RYANAIR WARNS ON FULL YEAR PROFITS AGAIN - Ryanair has warned that its full year profit is likely to be significantly below expectations because of difficult trading conditions across Europe. It is the second time in two months that the airline has had to lower its guidance to investors about how much profit it expects to make. In September, Ryanair cautioned that profit for the year would be around €570m, when investors had been expecting the company to make in the region of €600m. Ryanair has now said the number is likely to be closer to €510m. Ryanair blamed a combination of stiffer competition, weak consumer spending across Europe and a fall in the value of sterling relative to the euro. Announcing half year results this morning, the airline said average fares had fallen by 2% and would continue to fall across the winter. During the six month period to the end of September Ryanair's pre-tax profit was up 1% to €602m compared to the same six months in 2012.
Howard Millar, Ryanair's chief financial officer and deputy chief executive, says the good news for consumers is that air fares are going to fall by 10% over the winter months with the airline seeing a "soft patch" after a strong few months. Mr Millar says that Ryanair now has visibility on the third quarter to the end of December and so it now able to update its profit guidance. He also predicts that Ryanair's rivals, including EasyJet, will have to cut down on their profit forecasts. Ryanair today announced that from February it will move to fully allocated seating on all of its flights and Mr Millar said that passengers can still pay €5 to select where they want to sit. He says that if a large party want to ensure they are sitting together, they should pay to reserve their seats.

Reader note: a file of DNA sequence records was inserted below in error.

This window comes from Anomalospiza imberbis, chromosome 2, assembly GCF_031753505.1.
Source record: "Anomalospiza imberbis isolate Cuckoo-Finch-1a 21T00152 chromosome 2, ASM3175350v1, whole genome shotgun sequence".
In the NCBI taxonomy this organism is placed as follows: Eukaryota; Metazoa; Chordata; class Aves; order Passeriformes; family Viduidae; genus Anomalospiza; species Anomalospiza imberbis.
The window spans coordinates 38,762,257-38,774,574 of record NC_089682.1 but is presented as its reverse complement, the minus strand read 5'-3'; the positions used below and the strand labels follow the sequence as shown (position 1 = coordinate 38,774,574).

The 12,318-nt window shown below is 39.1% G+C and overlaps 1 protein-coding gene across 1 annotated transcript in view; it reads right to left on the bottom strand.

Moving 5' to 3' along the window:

MORNING BRIEFS - Connemara Mining is looking for gold in Donegal and it has been awarded 10 prospecting licences to do just that. The company is chaired by entrepreneur John Teeling. He is no stranger to drilling and prospecting and has been known to strike it lucky - notably with the sale of Cooley Whiskey to Jim Beam two years ago which netted himself and his family around €20m.
*** It emerged over the weekend that British retailer Selfridge's is a likely bidder for Arnotts. Loans associated with Arnotts are among the €3.5 billion in debt owed to the former Anglo Irish Bank which are being sold by the special liquidator. Selfridge's, owned by Canadian billionaire Galen Weston who is also behind Brown Thomas, is bidding for the Arnotts loans. They form part of a portfolio of loans known as Project Evergreen. Selfridge's and other bidders for different loans making up that portfolio will be informed today whether they have successfully passed through the second round of bids.
*** The Confederation of British Industry is making its case for the UK to stay in Europe and has published what it calls the business vision for a reformed EU. British prime minister David Cameron has promised an in-or-out referendum on the EU in 2015. The CBI estimates that membership of the EU benefits each UK household by £3,000 a year. It says the benefits of membership significantly outweigh the drawbacks. But it has also called for reform in the single market and urged the EU to get promised trade deals with the US and Japan over the line.